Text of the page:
What are the ways people can/do people invest in art?
You invest in art by purchasing art. Christie's and Sotheby's are the two "world-famous" auctioneers of antiques, "old" art (for want of a term) and modern art, but there are many regional auction houses and specialists in almost everything (whether "vintage cars", "books", etc etc etc). There's also (for want of a better term) "novelty" art, things like baseball cards, cels from Animes, etc etc (some of which have performed incredibly well indeed over the last century)
What strategies are there?
The strategy to all investing is that
you guess what you think will go up. (Example: real estate: you think Seattle real estate is going up and LA real estate is going down.)
you then buy that thing. (In the example, you'd buy Seattle real estate.)
This is the only "strategy" to investing. You are guessing what will go up.
This applies identically whether you are investing in real estate, antiques, art, stocks, commodities, gems, wine, or any other category.
Yes, there are many "art" funds in all sorts of categories (antiques, gems, modern art, classical art, etc etc).
Don't forget that stocks (ie, the world's couple thousand biggest stocks) are very liquid, and things like physical gold are very liquid; whereas real estate and "art" is less liquid. It can take ages to sell some land or say paintings.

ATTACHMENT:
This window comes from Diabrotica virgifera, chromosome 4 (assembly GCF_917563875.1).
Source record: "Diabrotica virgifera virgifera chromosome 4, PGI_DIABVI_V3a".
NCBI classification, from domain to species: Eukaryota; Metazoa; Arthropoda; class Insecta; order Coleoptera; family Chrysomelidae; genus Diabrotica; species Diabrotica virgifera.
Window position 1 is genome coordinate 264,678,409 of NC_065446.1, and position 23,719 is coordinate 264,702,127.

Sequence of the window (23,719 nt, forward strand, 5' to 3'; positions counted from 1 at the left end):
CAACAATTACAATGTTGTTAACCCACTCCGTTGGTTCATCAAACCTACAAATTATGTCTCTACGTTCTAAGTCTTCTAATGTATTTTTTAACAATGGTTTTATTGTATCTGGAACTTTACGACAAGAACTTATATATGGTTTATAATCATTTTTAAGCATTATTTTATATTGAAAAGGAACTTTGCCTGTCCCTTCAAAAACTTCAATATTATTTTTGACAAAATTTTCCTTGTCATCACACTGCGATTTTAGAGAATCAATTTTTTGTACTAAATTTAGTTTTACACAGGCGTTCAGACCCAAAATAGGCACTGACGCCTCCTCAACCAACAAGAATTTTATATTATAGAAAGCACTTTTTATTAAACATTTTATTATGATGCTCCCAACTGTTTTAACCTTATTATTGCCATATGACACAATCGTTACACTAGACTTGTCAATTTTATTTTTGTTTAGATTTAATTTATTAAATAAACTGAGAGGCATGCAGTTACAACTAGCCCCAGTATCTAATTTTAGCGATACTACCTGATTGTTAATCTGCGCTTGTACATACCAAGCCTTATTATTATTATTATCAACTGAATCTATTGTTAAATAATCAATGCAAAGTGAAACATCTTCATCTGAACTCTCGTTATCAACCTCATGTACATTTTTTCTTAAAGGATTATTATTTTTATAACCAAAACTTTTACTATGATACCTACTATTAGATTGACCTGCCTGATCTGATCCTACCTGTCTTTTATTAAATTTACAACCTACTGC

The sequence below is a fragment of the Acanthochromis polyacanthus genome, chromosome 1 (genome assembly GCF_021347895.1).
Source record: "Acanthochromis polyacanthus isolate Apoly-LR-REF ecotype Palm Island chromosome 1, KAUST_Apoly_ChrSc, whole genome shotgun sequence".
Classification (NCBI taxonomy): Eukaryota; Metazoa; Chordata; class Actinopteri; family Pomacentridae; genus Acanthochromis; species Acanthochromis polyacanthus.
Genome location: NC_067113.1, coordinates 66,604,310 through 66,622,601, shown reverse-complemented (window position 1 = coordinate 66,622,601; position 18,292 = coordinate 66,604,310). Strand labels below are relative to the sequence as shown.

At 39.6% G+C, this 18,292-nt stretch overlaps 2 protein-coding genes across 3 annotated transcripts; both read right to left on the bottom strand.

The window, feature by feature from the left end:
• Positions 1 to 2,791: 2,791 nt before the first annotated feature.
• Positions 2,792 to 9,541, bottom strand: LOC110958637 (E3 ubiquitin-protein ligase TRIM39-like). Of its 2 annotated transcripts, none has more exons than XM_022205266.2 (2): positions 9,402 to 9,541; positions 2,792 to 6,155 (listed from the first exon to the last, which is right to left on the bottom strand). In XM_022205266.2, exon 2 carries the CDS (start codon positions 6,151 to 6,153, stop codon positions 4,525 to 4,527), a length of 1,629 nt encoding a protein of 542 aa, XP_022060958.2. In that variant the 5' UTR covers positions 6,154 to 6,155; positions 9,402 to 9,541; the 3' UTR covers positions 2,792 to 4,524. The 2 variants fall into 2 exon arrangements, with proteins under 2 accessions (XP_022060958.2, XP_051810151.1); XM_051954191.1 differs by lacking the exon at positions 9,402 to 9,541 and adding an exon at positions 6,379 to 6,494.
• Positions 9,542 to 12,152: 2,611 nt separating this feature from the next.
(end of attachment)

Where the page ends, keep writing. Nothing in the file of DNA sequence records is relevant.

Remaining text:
(Similarly things like stocks/bullion have very low transaction costs, whereas physical tangibles (houses, Picassos etc) usually have high transaction costs.)
Conversely, "art" (antiques, paintings, etc etc) are tangible (they are absolutely real - precisely N Vermeers exist, and that's it) whereas stock instruments are just a thin-air abstraction.
as you imply there is really no "day trading" of tangibles to speak of. One example is the market in wine (whether "futures" or cases); which was pretty hot for awhile and you could trade it in a rapid, day-trading-esque manner. But yes there is really no fast, day-trading analogue for tangibles like antiques or real estate. (That being said there are REITs which you can trade pretty fast, but they fall apart in banking/real estate crisis.)
The raison d'etre of tangibles is that you hold them in your hand (well, safe!) and that's the end of it - no "crisis", broker, regulation etc can take them away. This is probably why historically all "wealthy families" in all socio-historic settings, have held a large amount of their wealth in physical tangibles (ie - art, antiques, etc, as well as of course real estate, with the caveat that you only "own" real estate due to a sovereign power saying you do).